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Transfer to Department of Health, Education,

and Welfare (1946-1969)

On July 1, 1954, an act of Congress transferred all Native American health care programs and responsibilities from the auspices of the Department of Interior's Bureau of Indian Affairs (BIA) to the Department of Health, Education, and Welfare's Public Health Service (PHS).

From the time of the transfer, the PHS published many reports of its progress in providing improved health care to Native Americans over what the BIA had provided. Such PHS publications include pamphlets and brochures showing it to be a reliable provider of Native American health services.

Some of these were published to encourage physicians to consider government employment, working on an Indian reservation. Usually stressed were the unique challenges to be met and the recreational enjoyments of the West.

Before and following the transfer, congressional hearings continued to examine the poor quality of care provided to Native American patients at hospitals when health care was being administered by the Department of the Interior. One of these hospitals was Morningside Hospital (See also the hospital's earlier catalogs in exhibit case 4).


Exhibit Case 6

A male nurse looks at the ear of a young Native American boy.

Nurse examines the ear of a young Native American patient

A male technician prepares to x-ray the arm of a Native American patient in the Indian Hospital Santa Fe New Mexico 1951.

Technician prepares to x-ray the arm of a Native American patient


A two page spread from Progress in Indian Health Report on the Indian Health Program, PHS, 1959. While both pages have text, layered behind the text are images of Native Americans. On the left page is a Native American wearing Native American clothing holding a shield with feathers on it in one hand and holding a gourd rattle in the other hand. He is wearing an animal skin head covering with two horns on top. On the right page is  a silhouette of a group of five Native Americans sitting on the ground in front of Native American holding a gourd rattle in his right hand and a feather staff in the left.. He is wearing an animal skin head covering with two horns on top. In the background behind the standing man are tepees. To the right of that image is a picture of a building.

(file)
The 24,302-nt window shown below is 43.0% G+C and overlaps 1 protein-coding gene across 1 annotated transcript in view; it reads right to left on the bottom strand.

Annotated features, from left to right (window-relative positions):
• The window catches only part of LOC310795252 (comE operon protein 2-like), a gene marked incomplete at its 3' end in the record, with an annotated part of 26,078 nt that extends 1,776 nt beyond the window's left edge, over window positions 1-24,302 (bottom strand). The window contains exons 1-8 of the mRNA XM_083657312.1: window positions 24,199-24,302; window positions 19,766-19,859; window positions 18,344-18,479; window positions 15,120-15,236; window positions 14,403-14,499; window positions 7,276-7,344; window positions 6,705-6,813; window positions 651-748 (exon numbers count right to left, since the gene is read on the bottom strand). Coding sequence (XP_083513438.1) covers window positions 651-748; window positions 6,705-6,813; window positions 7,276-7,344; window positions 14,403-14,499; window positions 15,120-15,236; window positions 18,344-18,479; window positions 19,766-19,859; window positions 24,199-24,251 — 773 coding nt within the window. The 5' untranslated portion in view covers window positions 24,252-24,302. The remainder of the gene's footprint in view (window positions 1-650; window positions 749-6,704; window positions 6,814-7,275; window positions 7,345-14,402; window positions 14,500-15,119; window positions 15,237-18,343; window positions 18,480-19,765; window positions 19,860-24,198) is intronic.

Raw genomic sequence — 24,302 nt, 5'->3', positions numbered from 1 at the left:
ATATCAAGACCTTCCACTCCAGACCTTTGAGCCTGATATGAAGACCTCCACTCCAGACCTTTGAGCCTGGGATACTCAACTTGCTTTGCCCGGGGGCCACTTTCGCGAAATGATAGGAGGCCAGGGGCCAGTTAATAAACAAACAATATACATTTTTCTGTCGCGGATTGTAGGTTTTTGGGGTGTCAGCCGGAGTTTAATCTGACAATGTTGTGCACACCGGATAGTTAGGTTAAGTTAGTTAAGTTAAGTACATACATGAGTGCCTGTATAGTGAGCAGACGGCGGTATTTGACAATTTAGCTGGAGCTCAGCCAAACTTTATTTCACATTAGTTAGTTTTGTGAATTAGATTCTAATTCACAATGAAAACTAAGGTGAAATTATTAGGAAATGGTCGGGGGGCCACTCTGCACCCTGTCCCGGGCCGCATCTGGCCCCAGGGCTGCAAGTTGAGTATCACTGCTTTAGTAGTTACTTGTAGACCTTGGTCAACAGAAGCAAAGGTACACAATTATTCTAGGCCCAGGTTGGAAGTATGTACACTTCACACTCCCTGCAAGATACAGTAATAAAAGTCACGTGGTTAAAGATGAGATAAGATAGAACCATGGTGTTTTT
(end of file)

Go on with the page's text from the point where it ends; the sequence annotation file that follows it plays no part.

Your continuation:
Progress in Indian Health: Report on the Indian Health Program
PHS, 1959.

A two page spread from Horizons in Indian Health Dentistry PHS Division of Indian Health 1959. On the left page are three images. On the top image is a dentist and a female dental assistant in a dental office taking care of a dental patient. In the background is a panoramic view of Alaska. The center image is two men fishing on the shore of a lake surrounded by rocks and boulders. The bottom image is a dog sled and dogs in a snow covered mountain area. A arrow from the right page points to the images stating Assignments in Alaska - Modern Clinical Denistry in A Sportsman's Paradise. The right page has an drawing of a dentist and a female dental assistant taking care of dental patient sitting in a dental chair. The rest of the page is text.

Horizons in Indian Health Dentistry
PHS Division of Indian Health, 1959.

Map of Federal Indian Reservations in North Dakota, South Dakota, and Nebraska, opposite of page 1 from Indians on Federal Reservations in the United States: a digest, part 3 Aberdeen Area. Page 1 of Indians on Federal Reservations in the United States: a digest,  Aberdeen Area featuring information about the Ponca and Santee Sioux Reservations, Nebreaska. The Reservation section at the top features the location and land. The People section at the bottom features the tribes, population, and characterstics.